About the Gardens

Mendocino Coast Botanical Gardens was founded in 1961 by retired nurseryman Ernest Schoefer and his wife, Betty. Ernest's keen eye spotted the ample supply of water augmented by the mild coastal climate and quality soil essential to acid-loving plants like Rhododendrons. The Grand Opening of the Gardens was in 1966. By 1992, the Gardens had been purchased with grants from the California Coastal Conservancy and transferred to the Mendocino Coast Recreation and Park District.

The Gardens is known for its tender species rhododendrons that produce some of the most fragrant blossoms of the year. Native to the cloud forests of Southeast Asia and the Himalayas, these gems are restricted to a narrow band along the northern California coast in the U.S., where they thrive in the foggy, coastal climate.

In March and April, hybrid rhododendrons tower overhead, dropping petals on the trails below. These old-time hybrids, planted over 40 years ago,are hard to find in nurseries today. Yet hybrids such as 'Cynthia' with its pink trusses continue to elicit "ooohs" and "aahs" from visitors. A special group is our Fort Bragg Collection, comprised of rhododendrons hybridized in Fort Bragg. Some, such as 'Noyo Chief,' the official flower of Fort Bragg, have become popular in the nursery trade.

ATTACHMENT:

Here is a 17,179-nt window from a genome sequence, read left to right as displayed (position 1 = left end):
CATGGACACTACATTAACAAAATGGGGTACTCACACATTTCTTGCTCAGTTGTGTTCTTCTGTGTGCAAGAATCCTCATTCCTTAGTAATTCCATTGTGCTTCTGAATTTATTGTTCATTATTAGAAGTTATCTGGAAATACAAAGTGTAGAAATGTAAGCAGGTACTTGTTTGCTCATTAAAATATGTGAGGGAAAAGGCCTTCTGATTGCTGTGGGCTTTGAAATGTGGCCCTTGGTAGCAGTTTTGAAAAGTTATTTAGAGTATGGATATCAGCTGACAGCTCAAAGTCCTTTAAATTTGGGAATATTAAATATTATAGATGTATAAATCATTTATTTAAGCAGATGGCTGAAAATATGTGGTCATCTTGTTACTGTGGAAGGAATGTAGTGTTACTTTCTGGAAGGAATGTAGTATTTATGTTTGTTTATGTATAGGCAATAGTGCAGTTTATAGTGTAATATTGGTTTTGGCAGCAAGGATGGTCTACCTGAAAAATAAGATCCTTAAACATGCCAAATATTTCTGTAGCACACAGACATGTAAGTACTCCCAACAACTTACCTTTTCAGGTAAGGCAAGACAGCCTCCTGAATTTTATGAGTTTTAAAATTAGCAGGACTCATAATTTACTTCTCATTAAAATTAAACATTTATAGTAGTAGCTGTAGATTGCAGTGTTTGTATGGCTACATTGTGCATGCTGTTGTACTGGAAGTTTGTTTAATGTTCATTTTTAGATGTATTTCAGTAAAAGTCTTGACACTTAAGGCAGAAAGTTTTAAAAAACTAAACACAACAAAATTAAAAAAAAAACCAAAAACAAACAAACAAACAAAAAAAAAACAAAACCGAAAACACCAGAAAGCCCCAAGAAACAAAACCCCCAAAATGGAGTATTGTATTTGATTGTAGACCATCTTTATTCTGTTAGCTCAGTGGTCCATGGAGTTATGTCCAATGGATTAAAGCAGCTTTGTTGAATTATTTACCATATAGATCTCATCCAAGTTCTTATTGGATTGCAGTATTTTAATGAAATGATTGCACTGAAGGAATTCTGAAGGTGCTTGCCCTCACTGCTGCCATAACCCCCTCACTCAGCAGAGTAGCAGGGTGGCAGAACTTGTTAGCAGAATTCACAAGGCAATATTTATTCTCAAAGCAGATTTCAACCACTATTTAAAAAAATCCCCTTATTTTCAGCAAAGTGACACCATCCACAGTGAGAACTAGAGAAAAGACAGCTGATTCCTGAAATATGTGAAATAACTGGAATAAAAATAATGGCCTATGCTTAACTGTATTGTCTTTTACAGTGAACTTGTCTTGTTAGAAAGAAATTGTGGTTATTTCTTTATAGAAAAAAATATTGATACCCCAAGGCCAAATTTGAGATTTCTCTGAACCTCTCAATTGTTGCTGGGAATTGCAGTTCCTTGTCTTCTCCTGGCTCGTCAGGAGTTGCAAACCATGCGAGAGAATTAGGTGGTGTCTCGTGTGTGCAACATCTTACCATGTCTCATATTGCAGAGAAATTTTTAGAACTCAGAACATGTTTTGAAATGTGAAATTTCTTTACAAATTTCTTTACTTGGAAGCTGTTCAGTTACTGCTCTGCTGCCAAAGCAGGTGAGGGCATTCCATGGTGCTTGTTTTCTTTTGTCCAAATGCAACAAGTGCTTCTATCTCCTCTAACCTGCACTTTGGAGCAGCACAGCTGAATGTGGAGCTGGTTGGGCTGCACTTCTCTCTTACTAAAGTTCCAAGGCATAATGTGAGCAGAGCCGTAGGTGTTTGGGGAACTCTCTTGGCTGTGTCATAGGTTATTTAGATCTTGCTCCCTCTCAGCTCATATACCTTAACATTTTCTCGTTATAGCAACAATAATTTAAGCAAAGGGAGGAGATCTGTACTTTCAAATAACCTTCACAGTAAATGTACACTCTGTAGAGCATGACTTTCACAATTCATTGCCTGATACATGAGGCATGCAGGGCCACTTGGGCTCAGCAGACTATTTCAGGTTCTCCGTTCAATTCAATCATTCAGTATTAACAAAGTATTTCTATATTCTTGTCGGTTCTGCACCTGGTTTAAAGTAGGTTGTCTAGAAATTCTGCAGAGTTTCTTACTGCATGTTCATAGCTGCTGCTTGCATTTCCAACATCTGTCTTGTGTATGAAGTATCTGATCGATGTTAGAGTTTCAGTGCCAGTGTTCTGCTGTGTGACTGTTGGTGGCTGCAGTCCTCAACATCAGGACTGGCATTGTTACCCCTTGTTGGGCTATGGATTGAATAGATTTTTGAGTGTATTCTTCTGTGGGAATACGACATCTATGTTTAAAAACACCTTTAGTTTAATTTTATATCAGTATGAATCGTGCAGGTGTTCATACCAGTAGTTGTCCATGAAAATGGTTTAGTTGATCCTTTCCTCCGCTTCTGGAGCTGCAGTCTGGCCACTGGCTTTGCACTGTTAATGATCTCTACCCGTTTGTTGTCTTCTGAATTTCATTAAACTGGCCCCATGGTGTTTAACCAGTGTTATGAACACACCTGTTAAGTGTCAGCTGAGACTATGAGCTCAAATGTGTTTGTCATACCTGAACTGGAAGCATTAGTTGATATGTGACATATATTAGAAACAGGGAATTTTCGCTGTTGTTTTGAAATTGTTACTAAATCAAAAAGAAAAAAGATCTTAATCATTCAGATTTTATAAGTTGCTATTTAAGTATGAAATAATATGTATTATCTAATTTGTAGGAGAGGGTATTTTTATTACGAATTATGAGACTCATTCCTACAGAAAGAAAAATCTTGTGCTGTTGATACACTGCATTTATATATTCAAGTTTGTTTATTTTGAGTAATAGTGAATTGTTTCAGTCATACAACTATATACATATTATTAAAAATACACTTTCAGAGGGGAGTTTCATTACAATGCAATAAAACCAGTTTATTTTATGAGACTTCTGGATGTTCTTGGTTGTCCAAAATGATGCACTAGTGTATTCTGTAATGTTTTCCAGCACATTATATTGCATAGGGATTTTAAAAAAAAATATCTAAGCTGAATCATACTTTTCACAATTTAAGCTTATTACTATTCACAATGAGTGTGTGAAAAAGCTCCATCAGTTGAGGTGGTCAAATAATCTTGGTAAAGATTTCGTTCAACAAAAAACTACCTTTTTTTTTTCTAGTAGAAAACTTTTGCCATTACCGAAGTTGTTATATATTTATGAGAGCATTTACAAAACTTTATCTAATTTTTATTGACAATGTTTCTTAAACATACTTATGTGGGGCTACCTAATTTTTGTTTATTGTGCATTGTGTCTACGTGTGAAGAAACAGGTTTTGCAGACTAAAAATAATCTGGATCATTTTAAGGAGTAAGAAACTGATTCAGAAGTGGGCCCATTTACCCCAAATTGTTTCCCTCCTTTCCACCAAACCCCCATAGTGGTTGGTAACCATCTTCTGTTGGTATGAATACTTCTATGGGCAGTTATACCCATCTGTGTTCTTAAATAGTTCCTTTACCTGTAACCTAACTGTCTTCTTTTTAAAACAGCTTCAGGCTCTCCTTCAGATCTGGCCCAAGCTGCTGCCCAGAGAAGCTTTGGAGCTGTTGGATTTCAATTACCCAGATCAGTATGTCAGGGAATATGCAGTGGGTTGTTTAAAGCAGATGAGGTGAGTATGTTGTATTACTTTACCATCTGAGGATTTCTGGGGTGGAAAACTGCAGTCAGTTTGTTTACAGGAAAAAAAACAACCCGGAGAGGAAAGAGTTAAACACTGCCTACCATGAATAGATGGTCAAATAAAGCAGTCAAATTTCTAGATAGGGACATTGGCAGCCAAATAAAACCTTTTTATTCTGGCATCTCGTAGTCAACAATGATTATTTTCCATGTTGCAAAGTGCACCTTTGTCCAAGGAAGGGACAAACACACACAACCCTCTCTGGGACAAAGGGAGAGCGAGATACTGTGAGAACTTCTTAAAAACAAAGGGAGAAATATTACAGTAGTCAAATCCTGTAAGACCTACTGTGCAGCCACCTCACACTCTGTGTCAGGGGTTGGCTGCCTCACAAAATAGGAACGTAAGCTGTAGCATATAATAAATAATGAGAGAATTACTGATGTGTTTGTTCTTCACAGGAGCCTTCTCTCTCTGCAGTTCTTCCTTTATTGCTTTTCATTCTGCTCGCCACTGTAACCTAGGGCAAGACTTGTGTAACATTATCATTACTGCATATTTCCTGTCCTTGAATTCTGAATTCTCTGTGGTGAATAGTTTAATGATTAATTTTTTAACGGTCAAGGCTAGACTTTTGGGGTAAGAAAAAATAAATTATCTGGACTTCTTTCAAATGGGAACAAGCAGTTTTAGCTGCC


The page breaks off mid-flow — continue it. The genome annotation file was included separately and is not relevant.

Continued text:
The Perennial Garden is a delight with bulbs,flowers and grasses blooming from spring to fall. Visitors are often surprised that a mild and sometimes foggy climate can accommodate cactus and succulents, yet many grow well here.

The collection of heaths and heathers is a national treasure as are the species camellias. Equally if not more important, the natural areas of the garden harbor six different rare and endangered plants.A wonderfully weird forest of pines leads to the breezy bluff of the coastal prairies and views of the Pacific Ocean in all of its moods.

The Gardens has become a haven for bird watchers with the list of bird species now at over 150.It's rare to spot a red-throated loon or double-crested cormorant in spring, but in summer they are common, as are the black oystercatcher, which frequents the rocky coastline year-round. Ospreys, hawks, sandpipers, plovers and Canada geese are also regulars. If you're vigilant and look carefully, on very rare occasions, you might even spot an ash-throated flycatcher, a savannah sparrow or a red-breasted nuthatch.

Over 60,000 people a year experience the wonderful and often mysterious journey through the Gardens. It is a place to play, to contemplate, to learn, to relax, to touch, to smell, to feel, to enjoy, to be inspired, to walk your dog, to experience the fragile joys of life, to respect, to conserve, and to love.